What if a person is unable to forgive himself or herself for previously committed reprehensible deeds? Well, we are not required to forgive ourselves. God will bring them to a state of peace and forgiveness at the appointed time. What ultimately matters is that we accept the forgiveness of God as provided through the expiatory work of His Son Jesus Christ. What matters is that God lovingly provided us a way to escape eternal separation from Him in hell. We should find comfort in that fact. We should find joy in that fact. We should find peace in that fact. We should repent of our sins against God and each other. We should choose to forgive others, as God has chosen to forgive us for our trespasses against Him (Matthew 6:14-15). We should aim at being reconciled with each other, as God desires to be reconciled with us. We should not permit our emotions to prevent us from moving forward with our lives. We can assist the people who are struggling with the concept of forgiveness by simply making ourselves available listeners to those afflicted and by showing gentleness. To be in a constant state of anger, bitterness, and malice is not an earmark of Christian piety. It reveals a state of poor spiritual health. Forgiveness comes from the heart (Matthew 18:35). We should be inclined to forgive because God has forgiven us. 

       Having discussed what it means to forgive, why it matters, and the negative consequences of holding grudges, it nevertheless remains crucial to summarize the discussion in conclusionary format. Forgiveness springs forth from love, which constitutes the foundation of the Christian religion. Forgiveness is the very root of the gospel. It is because of God offering His Son Jesus Christ as the final propitiatory sacrifice that He is able to forgive and remove our iniquity from us. It is because of mercy that friendships can be restored. It is because of forgiveness that we are able to peacefully progress in our lives. It is because of forgiveness that the world even has a sense of tranquility. Forgiveness is a quintessential aspect of the Christian walk. It has never been morally permissible for us to display hatred and spite because it is contrary to the principles of the gospel. We know that allowing anger to brew in our hearts for prolonged periods of time will always have a negative aftermath. We should forgive, as God has forgiven us. However, this does not mean that we must tolerate or accept what other people have said or done to us. Cutting ties may certainly be a necessary safety precaution. We must repent from the heart of our sins, and offer forgiveness to those who have offended us in some way and also repented.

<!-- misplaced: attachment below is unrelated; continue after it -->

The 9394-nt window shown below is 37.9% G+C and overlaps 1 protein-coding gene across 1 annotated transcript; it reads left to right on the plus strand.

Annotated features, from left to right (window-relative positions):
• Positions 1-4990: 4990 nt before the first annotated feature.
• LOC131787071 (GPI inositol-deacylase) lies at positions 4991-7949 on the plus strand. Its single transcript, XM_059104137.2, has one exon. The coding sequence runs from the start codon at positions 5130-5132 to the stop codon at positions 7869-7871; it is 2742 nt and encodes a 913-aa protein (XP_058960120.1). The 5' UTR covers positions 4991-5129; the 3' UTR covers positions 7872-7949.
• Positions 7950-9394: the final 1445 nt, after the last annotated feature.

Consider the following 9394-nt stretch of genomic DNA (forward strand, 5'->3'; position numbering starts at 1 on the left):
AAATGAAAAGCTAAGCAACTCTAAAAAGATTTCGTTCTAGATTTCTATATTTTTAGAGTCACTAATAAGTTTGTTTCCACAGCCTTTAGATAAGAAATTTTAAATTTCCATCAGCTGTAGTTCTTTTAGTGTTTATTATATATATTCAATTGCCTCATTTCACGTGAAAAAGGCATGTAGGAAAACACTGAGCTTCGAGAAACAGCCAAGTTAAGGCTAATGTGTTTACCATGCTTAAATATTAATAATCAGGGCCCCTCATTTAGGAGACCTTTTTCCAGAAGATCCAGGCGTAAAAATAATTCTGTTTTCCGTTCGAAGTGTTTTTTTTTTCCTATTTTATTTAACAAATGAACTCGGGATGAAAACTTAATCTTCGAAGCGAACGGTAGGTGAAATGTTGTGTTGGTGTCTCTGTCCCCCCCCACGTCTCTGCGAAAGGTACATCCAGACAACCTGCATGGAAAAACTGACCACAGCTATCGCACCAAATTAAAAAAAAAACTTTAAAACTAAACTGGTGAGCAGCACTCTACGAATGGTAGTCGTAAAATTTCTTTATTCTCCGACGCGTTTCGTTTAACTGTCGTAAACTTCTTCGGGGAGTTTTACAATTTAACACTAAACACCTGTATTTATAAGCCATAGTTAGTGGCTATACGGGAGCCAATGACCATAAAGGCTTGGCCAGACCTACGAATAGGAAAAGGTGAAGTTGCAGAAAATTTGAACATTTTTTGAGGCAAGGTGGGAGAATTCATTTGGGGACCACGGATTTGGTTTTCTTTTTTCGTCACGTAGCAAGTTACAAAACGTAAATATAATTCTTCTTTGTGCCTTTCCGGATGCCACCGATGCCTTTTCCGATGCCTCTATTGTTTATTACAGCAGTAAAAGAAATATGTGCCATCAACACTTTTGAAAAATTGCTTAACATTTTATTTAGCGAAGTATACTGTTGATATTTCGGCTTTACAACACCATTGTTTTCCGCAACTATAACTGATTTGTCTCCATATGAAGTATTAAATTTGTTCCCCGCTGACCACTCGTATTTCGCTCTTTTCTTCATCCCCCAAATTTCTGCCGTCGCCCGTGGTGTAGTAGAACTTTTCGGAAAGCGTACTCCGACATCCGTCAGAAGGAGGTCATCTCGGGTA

1 comment:

  1. I've been teaching this meaning of forgiveness for years and years! But too often I hear, "well I can forgive but I can't forget." We choose to forget when we choose to forgive.